Learn the about the latest in lithium-ion battery technology.



Erik Stafl, president of Stafl Systems, explains two primary purposes of a battery management system for a lithium-ion battery pack: providing safe and reliable operation. The Battery Management System takes a number of inputs, including voltage, temperatures, and current among other inputs. The BMS then runs algorithms to create a series of outputs including state of charge (the fuel gauge), the state of health, the safe operating envelope ™, and any faults the battery pack may have.

Erik then describes how the BMS is used in a multi-cell application, using a system diagram.

Topics Covered

  • Purpose of a BMS
  • BMS Inputs
  • BMS Outputs
  • Current Sensors
  • BMS System Diagram
  • BMS Communication



Erik discusses BMS safety and fault management. He looks at the conditions the BMS monitors, using a system diagram to understand cell voltage reporting. Using a chart with voltage and temperature, Erik explains the safe operating area for the battery pack cells. The BMS monitors the minimum safe temperature, maximum safe operating temperature, minimum safe voltage and maximum safe voltage, depending on chemistry. The BMS will work to keep battery cells within the safe operating area and report any faults that threaten overtemperature or overcharge, which can lead to thermal runaway. The BMS will also prevent overdischarge or under temperature that can also threatened the battery cell.

The BMS manages the cell performance and communicates this information to the external application. The BMS can also disconnect the from the external application to protect the battery pack to prevent unsafe operation, triggering a fault.

Topics Covered

  • BMS safety
  • Safe Operating Area
  • Over Voltage Fault (OV Fault)
  • Over Temperature Fault (OT Fault)
  • Under Voltage (UV Fault)
  • Under Temperature (UT Fault)
  • Dendritic Growth
  • Thermal Runaway
  • Fault Reporting
  • BMS Disconnect



The state of charge is defined as the capacity remaining divided by the total capacity of the battery pack. Erik provides an example of how the state of charge is calculated. Using a discharge curve, he explains that this curve is not linear. Given this, the true state of charge is often different from the energy remaining. Looking at State of Charge (capacity) and the State of Charge (energy) we can understand the differences between these values and how to calculate the most relevant information.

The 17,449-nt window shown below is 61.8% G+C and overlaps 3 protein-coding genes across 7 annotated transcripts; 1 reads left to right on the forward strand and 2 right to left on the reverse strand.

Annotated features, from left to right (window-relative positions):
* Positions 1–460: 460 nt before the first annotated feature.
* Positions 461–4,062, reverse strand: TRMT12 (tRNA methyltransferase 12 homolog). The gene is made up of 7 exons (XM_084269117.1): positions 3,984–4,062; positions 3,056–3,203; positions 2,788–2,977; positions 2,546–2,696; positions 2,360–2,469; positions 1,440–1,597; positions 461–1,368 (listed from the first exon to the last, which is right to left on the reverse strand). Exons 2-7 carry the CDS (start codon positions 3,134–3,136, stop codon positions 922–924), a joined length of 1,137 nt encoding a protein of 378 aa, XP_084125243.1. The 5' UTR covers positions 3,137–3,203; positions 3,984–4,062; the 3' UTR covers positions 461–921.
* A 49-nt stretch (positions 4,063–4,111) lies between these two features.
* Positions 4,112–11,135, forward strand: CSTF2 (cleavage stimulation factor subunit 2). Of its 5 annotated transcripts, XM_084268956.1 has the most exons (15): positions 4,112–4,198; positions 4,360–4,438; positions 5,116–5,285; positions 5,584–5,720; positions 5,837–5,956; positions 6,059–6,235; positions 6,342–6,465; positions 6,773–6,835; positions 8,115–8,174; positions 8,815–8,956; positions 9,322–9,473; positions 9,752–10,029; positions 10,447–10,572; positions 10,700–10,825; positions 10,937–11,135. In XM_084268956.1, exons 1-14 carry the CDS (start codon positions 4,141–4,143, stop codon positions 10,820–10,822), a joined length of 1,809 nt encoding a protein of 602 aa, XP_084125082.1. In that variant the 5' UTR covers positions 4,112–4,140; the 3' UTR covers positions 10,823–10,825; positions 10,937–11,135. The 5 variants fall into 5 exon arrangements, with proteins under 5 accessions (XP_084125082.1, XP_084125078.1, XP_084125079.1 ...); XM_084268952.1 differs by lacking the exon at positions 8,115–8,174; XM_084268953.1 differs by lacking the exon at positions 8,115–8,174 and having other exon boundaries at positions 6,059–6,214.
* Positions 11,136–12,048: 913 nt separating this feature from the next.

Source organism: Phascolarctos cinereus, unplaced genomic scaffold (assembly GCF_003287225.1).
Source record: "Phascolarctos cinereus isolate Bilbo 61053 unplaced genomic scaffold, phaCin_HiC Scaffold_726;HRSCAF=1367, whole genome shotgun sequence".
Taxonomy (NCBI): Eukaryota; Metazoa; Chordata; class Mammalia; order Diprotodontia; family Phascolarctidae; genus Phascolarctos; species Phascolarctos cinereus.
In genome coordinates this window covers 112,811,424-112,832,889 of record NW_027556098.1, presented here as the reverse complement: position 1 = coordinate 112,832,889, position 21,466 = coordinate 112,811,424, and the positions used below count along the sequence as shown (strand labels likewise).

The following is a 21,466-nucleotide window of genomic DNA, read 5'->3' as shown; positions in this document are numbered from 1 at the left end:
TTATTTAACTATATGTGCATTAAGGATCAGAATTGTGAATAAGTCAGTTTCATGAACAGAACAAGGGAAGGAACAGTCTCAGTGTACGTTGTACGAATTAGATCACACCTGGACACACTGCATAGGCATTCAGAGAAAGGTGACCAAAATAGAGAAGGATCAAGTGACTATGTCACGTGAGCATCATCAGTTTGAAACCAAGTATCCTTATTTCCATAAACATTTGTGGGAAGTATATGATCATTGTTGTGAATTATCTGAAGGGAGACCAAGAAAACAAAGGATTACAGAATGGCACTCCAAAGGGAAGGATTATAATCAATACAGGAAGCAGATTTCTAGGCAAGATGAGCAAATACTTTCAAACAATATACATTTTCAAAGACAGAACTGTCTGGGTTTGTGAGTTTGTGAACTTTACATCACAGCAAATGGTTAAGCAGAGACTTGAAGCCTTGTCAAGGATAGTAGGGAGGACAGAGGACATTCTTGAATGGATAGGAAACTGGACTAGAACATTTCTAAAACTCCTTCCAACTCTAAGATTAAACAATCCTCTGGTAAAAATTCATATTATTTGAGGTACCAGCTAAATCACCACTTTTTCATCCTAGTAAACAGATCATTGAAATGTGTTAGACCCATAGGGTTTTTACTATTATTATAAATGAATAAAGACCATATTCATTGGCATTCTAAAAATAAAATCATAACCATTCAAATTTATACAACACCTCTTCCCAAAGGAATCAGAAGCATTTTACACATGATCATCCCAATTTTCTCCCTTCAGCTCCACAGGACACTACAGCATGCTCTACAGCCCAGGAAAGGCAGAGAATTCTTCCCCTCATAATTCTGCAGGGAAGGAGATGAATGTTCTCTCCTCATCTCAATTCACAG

Coulomb counting is discussed next. Coulomb counting integrates amp hours and time to calculate the capacity removed from the pack. This provides a basis for SOC. The current sensor has drift and measurement error, so it is also important to have an open cell voltage lookup.

Topics Covered

  • State of Charge
  • State of Charge (Capacity) (SOCcapacity or SOCc)
  • State of Charge (Energy) (SOCenergy or SOCe)
  • Fuel Gauge
  • Coulomb Counting
  • Depth of Discharge
  • Open Cell Voltage Lookup



State of health, or SOH, is commonly defined as the total capacity of the battery pack today divided by the total beginning of life capacity, given in units of Amp Hours. Erik explains how this is calculated by the Battery Management System and why understanding state of health is important for a system. State of health explains the degradation of the battery over a number of discharge cycles.

Erik goes on to look at State of Health impedance as well as the more common State of Health capacity. Over time, the ESR, or impedance, of the cell will grow. This increasing impedance decreases the state of health. A battery management system looks at both of these calculations to understand how a battery pack ages. This changes how the range of a battery pack is calculate for an electric vehicle.

Topics Covered

  • State of Health
  • Discharge Cycles
  • State of Health Capacity
  • State of Health Impedance
  • ESR
  • Estimated Range Remaining
  • Range Calculations
  • Battery Capacity Fade Effect



How does a battery pack report the available maximum charge and discharge currents to a system? The Safe Operating Envelope is a BMS calculation developed by Stafl Systems. In this video, Erik Stafl from Stafl Systems explains how this calculation works and what it means when calculating the capability of a battery pack.

Topics Covered

  • Safe Operating Envelope
  • Discharge Cycles
  • Maximum Charge
  • Maximum Discharge
  • Battery Management System


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